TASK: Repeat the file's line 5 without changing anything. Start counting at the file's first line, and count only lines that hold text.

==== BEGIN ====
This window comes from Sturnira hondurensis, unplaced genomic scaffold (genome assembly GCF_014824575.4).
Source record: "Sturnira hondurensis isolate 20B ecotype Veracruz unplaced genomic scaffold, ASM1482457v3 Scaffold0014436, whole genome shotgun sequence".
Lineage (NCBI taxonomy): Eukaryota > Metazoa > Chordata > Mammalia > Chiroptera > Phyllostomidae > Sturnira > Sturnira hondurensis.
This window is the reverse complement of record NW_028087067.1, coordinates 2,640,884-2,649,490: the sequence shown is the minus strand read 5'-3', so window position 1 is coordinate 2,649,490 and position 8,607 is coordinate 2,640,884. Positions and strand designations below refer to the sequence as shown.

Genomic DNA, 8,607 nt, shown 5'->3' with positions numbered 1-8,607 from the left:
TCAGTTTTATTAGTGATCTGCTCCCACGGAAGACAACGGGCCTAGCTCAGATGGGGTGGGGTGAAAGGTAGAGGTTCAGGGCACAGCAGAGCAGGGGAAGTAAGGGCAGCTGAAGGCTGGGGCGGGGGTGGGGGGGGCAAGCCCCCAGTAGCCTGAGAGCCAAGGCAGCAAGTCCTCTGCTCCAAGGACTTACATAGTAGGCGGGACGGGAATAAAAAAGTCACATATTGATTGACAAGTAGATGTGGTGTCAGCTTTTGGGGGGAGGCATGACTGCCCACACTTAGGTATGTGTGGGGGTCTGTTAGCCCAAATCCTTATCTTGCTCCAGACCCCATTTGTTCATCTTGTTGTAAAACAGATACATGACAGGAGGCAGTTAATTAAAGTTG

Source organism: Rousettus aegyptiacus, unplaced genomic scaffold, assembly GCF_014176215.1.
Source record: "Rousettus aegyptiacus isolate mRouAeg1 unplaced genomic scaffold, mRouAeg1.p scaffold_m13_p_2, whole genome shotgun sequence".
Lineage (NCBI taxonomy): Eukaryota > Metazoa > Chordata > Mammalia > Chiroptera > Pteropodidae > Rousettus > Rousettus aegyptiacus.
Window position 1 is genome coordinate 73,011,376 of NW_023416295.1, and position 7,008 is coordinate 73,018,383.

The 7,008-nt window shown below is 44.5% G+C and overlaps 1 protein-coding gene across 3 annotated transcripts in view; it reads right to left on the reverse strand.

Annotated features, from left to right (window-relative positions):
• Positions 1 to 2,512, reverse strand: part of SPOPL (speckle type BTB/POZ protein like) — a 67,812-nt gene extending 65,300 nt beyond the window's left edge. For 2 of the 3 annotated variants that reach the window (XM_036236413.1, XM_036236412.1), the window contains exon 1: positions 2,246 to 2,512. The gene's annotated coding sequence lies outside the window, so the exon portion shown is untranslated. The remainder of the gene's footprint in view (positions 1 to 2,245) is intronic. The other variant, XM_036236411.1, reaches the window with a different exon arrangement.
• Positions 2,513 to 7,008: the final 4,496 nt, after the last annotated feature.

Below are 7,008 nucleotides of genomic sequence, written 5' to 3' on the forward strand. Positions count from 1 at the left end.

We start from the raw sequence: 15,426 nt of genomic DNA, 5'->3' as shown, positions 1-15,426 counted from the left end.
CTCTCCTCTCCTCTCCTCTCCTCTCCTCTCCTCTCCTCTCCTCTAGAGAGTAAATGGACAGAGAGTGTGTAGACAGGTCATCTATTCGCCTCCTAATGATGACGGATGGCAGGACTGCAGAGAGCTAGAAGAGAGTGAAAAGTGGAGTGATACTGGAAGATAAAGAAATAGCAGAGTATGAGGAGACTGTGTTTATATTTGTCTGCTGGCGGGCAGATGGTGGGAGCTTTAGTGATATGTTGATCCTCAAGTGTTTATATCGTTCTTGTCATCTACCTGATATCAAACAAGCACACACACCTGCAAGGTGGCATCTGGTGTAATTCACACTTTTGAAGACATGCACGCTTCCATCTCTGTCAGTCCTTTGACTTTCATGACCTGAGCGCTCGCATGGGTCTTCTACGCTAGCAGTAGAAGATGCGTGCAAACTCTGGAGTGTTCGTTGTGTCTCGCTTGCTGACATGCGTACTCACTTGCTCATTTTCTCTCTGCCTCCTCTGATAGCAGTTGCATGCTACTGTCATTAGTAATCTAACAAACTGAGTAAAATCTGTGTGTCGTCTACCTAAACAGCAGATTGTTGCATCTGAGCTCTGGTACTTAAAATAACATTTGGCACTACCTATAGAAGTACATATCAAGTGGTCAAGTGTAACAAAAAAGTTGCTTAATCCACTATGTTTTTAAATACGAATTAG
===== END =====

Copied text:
Genomic DNA, 8,607 nt, shown 5'->3' with positions numbered 1-8,607 from the left: